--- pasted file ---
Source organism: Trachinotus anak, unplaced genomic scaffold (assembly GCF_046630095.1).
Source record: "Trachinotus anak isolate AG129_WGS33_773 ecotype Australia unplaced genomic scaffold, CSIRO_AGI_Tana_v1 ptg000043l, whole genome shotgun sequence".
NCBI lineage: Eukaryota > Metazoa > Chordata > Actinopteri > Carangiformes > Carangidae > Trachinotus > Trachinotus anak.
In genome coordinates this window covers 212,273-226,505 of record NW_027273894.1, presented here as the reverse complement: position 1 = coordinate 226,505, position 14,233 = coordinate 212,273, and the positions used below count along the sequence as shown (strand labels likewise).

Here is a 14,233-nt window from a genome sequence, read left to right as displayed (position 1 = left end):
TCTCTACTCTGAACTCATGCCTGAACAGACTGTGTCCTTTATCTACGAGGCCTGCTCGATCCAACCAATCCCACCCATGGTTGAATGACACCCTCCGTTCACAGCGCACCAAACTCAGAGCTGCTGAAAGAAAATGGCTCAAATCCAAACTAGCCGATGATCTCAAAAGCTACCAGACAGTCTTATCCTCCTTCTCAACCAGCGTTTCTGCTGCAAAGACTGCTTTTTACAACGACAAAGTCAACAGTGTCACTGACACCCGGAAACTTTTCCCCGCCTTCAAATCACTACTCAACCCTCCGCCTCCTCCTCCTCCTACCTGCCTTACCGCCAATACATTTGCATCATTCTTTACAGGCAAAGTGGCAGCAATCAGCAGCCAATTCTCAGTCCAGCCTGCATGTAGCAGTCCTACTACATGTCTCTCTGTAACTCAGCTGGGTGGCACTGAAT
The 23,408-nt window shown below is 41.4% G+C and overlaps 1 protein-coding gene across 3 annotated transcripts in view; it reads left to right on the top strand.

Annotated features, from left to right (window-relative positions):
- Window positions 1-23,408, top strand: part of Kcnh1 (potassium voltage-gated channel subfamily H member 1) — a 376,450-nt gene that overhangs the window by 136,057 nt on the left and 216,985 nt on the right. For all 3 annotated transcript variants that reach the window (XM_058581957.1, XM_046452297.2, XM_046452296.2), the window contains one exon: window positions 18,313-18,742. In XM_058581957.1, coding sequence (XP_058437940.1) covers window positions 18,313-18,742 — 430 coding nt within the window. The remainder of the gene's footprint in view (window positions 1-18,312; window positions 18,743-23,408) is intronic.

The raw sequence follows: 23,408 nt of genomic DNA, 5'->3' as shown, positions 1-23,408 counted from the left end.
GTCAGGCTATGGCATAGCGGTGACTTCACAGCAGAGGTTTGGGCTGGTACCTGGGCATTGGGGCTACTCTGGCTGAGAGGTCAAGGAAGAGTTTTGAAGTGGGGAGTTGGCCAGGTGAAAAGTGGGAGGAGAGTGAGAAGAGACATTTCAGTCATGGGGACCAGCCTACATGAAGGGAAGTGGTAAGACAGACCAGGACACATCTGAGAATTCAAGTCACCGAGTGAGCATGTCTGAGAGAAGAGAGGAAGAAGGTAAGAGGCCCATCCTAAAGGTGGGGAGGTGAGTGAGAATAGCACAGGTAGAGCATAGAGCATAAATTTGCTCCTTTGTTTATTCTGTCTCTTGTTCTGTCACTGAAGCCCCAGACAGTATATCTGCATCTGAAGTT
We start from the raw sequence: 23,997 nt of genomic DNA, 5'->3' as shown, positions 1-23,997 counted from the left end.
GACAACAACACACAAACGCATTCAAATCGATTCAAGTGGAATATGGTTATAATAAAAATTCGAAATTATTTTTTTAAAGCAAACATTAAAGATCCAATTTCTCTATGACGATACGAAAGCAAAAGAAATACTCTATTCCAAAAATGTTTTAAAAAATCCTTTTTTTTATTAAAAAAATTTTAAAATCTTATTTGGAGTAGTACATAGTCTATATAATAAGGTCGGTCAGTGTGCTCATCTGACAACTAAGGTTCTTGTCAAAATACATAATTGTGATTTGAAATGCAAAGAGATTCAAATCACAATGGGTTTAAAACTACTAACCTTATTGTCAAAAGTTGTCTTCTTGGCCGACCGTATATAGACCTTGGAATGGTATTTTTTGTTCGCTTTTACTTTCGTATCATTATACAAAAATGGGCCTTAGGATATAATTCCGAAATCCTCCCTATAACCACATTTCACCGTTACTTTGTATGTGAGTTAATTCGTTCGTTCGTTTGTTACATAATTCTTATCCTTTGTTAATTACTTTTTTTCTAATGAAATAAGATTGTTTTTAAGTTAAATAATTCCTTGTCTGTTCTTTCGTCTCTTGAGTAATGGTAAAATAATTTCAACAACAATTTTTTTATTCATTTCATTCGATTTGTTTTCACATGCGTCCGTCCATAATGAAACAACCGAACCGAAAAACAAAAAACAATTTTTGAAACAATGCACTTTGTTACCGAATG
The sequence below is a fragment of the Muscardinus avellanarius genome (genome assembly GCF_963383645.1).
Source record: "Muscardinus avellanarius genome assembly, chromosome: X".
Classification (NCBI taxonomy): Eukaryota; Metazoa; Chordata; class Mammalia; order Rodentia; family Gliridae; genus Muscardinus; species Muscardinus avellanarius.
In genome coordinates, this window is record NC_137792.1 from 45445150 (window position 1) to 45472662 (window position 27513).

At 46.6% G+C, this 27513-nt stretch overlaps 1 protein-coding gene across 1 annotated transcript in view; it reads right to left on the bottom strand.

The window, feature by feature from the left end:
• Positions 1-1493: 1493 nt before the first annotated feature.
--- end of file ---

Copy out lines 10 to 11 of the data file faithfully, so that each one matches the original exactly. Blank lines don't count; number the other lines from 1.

The raw sequence follows: 23,408 nt of genomic DNA, 5'->3' as shown, positions 1-23,408 counted from the left end.
GTCAGGCTATGGCATAGCGGTGACTTCACAGCAGAGGTTTGGGCTGGTACCTGGGCATTGGGGCTACTCTGGCTGAGAGGTCAAGGAAGAGTTTTGAAGTGGGGAGTTGGCCAGGTGAAAAGTGGGAGGAGAGTGAGAAGAGACATTTCAGTCATGGGGACCAGCCTACATGAAGGGAAGTGGTAAGACAGACCAGGACACATCTGAGAATTCAAGTCACCGAGTGAGCATGTCTGAGAGAAGAGAGGAAGAAGGTAAGAGGCCCATCCTAAAGGTGGGGAGGTGAGTGAGAATAGCACAGGTAGAGCATAGAGCATAAATTTGCTCCTTTGTTTATTCTGTCTCTTGTTCTGTCACTGAAGCCCCAGACAGTATATCTGCATCTGAAGTT